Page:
To date most interest has been in the construction of a 500-foot track because of its ability to provide serious thru-put with a reasonable budget, minimal space requirement and the ability to gain sizable additional thru-put by adding dual pitting.
The capacity of a 500-foot track is approximately 14 karts on the track at one time, but there is no exact number. Each track will ultimately demonstrate its optimum capacity by the number of rides the track generates per hour. These will be impacted by staff skill in loading and unloading the karts between rides, potential time delays due to having to untangle karts on the track after spinouts or collisions and all karts are stopped, reducing the number of runs per hour. Another element will be the skill levels of the drivers themselves.
For purposes of planning, peak hour capacity is approximately 8 runs per hour per kart taking into consideration the time to load and unload karts and occasional track time delays. This computes into 14 x 8 = 112 rides per hour during peak hours.
For facilities with multiple peak hours we recommend adding pit capacity for a second set of karts. This increases the hourly track ride session to 13 runs per kart per hour. This in effect allows an increase in peak hour capacity to 182 rides. This is accomplished without constructing any additional track other than an extra pit lane and slight widening of the pit entrance and exit to accommodate the extra lane. The major cost of course is the necessity to purchase a second set of karts.
There is no operational reason to limit adult slick tracks to the popular 500-foot length. Should the target market have a potential demand for higher peak hour capacity, the track could easily be increased by increasing length, pit capacity and number of karts.
The “Adult” Slick Track is a natural attraction partner to the widely popular family road course tracks found throughout the United States. It doubles the attraction draw for guests living beyond the existing market reach, as well as helping increase the daily revenues of the go-kart segment.
Most operators elect to first construct a family road course track as it has a broader age demographic. Modern family tracks have gentler curves, permitting karts to go around the track without skidding. The maximum speeds are usually set at between 18 and twenty miles per hour, with the track geometrics and varied banking of the curves giving an illusion of the karts going faster.
Rather than setting absolute minimum age limits the vast majority of the track operators rely on specific minimum height limits based on drivers being able to reach the accelerator, brake pedal and steering wheel. As a result most 10 year olds and older can drive the karts, providing a sizable added ridership.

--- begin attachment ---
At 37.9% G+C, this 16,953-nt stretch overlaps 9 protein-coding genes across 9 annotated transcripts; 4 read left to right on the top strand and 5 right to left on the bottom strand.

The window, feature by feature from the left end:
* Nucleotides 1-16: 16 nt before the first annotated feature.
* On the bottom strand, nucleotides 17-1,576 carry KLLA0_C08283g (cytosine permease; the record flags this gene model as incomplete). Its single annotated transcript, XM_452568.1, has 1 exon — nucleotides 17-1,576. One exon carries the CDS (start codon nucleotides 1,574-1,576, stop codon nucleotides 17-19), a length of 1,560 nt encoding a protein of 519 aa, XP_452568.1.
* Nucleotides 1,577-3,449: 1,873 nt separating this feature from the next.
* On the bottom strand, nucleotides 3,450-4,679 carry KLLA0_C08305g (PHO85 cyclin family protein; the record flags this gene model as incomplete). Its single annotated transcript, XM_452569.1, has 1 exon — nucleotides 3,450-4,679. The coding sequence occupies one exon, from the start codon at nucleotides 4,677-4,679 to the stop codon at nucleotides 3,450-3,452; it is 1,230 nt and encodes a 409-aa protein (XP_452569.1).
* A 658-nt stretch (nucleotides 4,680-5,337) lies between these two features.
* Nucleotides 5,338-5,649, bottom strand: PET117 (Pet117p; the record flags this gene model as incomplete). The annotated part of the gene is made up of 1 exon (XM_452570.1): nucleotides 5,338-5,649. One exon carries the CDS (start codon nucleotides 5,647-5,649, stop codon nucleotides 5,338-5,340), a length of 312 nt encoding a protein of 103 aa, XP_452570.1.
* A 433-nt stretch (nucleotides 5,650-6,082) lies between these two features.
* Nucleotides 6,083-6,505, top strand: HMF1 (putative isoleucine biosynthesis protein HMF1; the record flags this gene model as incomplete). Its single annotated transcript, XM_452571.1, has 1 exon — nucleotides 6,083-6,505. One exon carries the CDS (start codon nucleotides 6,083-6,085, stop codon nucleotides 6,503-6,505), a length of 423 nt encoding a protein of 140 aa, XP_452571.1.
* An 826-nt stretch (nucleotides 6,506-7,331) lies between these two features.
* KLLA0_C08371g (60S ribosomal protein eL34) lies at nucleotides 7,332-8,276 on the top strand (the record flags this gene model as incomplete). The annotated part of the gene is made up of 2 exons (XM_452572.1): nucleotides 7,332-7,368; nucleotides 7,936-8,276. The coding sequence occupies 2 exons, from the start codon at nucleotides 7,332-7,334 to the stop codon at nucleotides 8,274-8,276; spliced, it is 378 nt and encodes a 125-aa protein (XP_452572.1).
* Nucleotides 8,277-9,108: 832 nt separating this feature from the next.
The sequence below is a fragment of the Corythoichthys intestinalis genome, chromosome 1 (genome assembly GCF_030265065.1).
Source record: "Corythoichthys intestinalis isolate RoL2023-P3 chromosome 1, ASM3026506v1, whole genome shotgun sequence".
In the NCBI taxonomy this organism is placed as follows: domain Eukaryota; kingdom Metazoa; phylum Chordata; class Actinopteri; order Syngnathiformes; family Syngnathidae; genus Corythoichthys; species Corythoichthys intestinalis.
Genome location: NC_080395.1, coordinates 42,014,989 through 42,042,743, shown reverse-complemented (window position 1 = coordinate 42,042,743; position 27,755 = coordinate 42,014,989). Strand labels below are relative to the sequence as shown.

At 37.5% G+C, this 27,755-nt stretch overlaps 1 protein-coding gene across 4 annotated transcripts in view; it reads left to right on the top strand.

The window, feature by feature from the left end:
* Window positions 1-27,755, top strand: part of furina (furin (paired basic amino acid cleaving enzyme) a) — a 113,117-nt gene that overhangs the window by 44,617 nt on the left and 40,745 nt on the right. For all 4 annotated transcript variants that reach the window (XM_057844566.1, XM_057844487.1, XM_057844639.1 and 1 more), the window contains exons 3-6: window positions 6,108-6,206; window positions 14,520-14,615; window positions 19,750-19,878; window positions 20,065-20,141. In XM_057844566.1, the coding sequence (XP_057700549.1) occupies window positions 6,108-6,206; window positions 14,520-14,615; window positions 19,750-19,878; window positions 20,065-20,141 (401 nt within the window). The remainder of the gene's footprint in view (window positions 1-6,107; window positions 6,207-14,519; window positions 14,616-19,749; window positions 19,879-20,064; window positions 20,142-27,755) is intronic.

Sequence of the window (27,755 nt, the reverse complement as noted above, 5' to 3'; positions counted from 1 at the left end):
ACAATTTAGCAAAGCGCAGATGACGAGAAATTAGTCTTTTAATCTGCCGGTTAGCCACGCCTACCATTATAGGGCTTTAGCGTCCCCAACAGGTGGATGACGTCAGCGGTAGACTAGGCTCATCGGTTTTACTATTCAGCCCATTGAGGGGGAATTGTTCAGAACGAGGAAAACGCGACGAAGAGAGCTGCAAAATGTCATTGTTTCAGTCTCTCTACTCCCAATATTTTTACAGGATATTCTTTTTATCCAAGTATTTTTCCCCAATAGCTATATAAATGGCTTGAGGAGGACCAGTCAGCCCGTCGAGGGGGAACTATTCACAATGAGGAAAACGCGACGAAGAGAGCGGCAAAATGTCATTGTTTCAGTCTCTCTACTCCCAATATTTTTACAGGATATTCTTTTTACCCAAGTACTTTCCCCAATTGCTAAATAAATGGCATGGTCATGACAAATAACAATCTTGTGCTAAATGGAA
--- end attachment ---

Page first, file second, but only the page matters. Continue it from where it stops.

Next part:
Modern go-karts are very safe, with seat belts, cushioned wrap around bumpers, modern steering and brakes. The track design provides added safety through the use of track safety barrier systems that provide additional cushioning to reduce impacts.
Additional safety is provided by karts being equipped with remotely controlled devices, such as Kartrol or Kart Commander on gasoline engined karts and the remote controllers used for battery powered karts, all of which can be activated to put the karts to an idle or stop by the push of a button on the track supervisors hand held controller.
For most facilities, the first track to construct would be the family road course because of the wider demographic served. We would recommend (budget and space permitting) that in all but very small markets, consideration being given to adding an “adult” slick road course as soon as possible because of it potential boost to the bottom line.
Peter is president of Entertainment Concepts, Inc. and a licensed professional engineer in several states. He founded the firm in 1984 and in the ensuing years has been responsible for the development of more than 500 separate family entertainment industry projects located in 43 states and 8 countries. These projects have spanned initial concepts, feasibility studies, assistance in developing business plans, final design and preparation of contract plans and specifications, construction layout and related services for both new projects and existing facility renovations and modifications.
He has made presentations at a wide range of industry seminars, has written numerous articles for industry magazines and internet magazines and newsletters and is a regular presenter at Foundations Entertainment University.
© 2017 Entertainment Concepts, Inc.